The tree that started out so small and innocent-looking and now would take over our yard if we let it, reminds me of the sins of the self-life. A little pride, a little jealousy, a few hurt feelings, a small grudge, a bit of complaining, the odd lustful thought. Aren’t these natural? Just part of being human? Certainly not very threatening,

But any one of these things can take over and get so big that, like I changed what I put in my garden, we alter the way we live to accommodate them (look for ways to promote ourselves, avoid or not talk to certain people, snub others or put them down, cultivate friendships with negative people, dwell on thoughts of revenge, etc.). And still they grow, till they threaten the very foundation of life with neurosis, physical illness, broken relationships, addiction and financial ruin.

I wish there had been a way to deal with that weed cottonwood tree back when it was a sapling. There wasn’t and now we have no choice but to be watchful so that we limit the damage it causes. However, it’s possible with God’s help to deal more effectively with sin. The Holy Spirit and the Bible can help us identify it. Then we need to deal with it in the sapling stage, before its roots weave their network through our lives and threaten our very foundations

Friday, June 02, 2006

wild roses

The smell of wild roses is in the air these days.

Wild roses are plain-looking, compared to their hybridized cousins. But I've yet to find a domesticated rose with as sweet a smell.

These were the tiniest wild roses I've seen but with the typical big wild rose perfume. (Now I'd really be impressed with technology if a way could be found to communicate smell along with image!)

Thursday, June 01, 2006

contemplating heaven

I think Jesus would be puzzled by our preoccupation with heaven as something that is exclusively hereafter. “The Kingdom of God does not come with your careful observation,” Jesus said, “Nor will people say, ‘Here it is,’ or ‘There it is,’ because the kingdom of God is within you.” (Luke 17:20-21, emphasis added).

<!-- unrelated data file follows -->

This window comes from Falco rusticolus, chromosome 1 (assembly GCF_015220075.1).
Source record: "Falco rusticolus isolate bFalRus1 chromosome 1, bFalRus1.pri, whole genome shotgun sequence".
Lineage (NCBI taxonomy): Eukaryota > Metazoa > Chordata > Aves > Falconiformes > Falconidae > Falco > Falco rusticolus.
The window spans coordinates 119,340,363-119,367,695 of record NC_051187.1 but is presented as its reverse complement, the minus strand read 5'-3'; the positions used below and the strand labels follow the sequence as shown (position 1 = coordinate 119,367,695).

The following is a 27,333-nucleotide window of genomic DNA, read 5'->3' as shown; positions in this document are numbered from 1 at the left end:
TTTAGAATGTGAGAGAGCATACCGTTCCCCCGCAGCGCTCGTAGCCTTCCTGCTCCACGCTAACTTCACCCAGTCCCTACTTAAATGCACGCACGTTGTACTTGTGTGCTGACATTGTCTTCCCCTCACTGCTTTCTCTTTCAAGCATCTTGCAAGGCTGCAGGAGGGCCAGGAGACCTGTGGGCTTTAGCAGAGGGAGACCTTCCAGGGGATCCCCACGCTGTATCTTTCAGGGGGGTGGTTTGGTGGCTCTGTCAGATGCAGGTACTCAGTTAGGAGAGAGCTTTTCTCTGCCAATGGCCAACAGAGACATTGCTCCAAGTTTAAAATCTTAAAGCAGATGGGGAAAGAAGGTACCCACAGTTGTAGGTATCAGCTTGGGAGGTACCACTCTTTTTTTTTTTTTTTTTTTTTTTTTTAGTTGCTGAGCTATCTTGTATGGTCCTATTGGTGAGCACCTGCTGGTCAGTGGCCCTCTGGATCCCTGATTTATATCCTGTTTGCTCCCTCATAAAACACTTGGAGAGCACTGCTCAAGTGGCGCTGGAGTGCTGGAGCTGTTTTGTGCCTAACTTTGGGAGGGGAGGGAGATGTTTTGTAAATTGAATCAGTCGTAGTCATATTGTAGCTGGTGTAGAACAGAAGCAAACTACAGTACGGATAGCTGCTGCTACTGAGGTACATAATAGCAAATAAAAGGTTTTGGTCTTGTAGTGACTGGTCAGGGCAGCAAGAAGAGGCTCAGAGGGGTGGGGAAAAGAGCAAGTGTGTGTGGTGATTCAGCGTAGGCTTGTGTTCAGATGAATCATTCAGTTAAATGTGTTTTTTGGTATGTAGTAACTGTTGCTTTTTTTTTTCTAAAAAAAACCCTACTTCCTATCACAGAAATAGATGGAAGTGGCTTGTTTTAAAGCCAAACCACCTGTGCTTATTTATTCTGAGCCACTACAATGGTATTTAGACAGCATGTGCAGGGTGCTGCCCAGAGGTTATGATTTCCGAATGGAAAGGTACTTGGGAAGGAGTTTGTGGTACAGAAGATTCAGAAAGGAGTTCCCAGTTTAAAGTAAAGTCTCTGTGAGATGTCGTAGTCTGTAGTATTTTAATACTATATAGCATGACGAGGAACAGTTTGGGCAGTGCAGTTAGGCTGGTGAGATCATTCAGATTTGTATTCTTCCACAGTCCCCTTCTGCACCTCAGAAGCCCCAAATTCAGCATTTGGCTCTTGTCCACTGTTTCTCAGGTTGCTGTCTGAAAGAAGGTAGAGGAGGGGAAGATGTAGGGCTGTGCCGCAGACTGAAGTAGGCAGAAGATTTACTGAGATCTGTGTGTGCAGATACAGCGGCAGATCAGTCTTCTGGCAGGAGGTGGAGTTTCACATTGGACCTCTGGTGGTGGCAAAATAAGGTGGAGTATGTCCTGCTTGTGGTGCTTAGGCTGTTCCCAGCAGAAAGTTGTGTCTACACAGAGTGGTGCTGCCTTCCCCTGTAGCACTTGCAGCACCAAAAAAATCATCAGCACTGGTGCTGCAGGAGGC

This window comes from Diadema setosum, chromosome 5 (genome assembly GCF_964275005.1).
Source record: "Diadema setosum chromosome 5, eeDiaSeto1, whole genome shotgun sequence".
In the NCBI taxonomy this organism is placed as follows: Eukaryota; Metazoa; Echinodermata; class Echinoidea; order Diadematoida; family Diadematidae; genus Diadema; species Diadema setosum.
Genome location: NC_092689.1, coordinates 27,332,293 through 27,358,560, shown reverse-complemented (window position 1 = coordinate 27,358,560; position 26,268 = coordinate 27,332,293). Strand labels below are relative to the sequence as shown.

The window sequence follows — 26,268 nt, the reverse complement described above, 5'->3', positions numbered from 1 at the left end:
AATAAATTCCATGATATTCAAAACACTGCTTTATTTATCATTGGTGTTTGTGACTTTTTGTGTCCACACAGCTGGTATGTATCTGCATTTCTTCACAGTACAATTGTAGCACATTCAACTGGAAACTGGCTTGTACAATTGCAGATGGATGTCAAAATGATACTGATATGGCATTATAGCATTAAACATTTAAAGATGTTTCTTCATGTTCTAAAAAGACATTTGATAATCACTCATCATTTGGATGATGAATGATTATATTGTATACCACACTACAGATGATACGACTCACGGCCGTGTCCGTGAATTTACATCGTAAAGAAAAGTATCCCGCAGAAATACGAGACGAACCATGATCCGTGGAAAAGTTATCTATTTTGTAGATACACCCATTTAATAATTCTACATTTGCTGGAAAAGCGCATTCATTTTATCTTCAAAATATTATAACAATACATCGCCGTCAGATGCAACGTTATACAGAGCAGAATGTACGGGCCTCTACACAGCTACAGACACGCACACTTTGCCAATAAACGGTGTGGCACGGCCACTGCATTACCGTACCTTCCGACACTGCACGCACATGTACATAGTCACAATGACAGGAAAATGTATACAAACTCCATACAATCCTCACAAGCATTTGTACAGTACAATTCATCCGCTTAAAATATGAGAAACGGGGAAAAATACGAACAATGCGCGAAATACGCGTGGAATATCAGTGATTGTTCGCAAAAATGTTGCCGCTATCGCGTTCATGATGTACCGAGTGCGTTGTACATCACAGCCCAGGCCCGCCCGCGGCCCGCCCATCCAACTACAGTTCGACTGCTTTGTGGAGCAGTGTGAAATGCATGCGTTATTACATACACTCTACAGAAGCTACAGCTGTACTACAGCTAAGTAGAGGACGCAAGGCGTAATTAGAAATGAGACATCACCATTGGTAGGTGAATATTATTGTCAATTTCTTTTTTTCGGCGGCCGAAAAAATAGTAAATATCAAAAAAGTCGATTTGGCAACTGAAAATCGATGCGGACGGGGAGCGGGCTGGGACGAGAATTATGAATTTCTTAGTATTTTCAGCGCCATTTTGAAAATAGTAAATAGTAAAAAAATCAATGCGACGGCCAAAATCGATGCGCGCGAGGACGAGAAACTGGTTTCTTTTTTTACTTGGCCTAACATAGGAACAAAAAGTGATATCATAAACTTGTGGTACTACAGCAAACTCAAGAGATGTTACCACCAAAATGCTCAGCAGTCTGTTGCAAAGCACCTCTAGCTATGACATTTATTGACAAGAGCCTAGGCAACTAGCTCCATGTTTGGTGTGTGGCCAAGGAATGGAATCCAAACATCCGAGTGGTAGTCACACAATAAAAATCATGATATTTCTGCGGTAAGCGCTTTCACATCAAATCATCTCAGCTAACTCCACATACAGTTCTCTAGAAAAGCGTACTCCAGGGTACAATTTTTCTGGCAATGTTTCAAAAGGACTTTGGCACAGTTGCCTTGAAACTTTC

Now this is eternal life: that they may know you, the only true God, and Jesus Christ, whom you have sent.” (John 17:3)

This is eternal life: that they may know You...and Me.

There is something about heaven and eternity that we have to grasp because if we don’t, we’ll miss everything else. We’ll read the music but never sing, study the choreography but never dance.

It’s this: Heaven starts now.

[...] Eternity is primarily a quality of relationship. It is first and foremost a presence: to know God and Jesus Christ.

Eternity begins now.

Christianity’s most shocking claim is that Jesus is the only way to God. No one gets to heaven apart from Jesus. No one enters eternal joy apart from Christ. That’s our claim. I have seen people react to it with anger, contempt, disgust, incredulity. How dare you say that ! That is so arrogant and narrow and imperialistic. That reaction might be warranted if heaven were only a place and eternity only a duration of time. But heaven is a unique knowing. It is personal, intimate knowledge, not of some thing but of Some One – the only true God and Jesus the one He sent.

This is eternal life.

Mark Buchanan in Things Unseen – Living in Light of Forever, Multnomah Publishers 2002.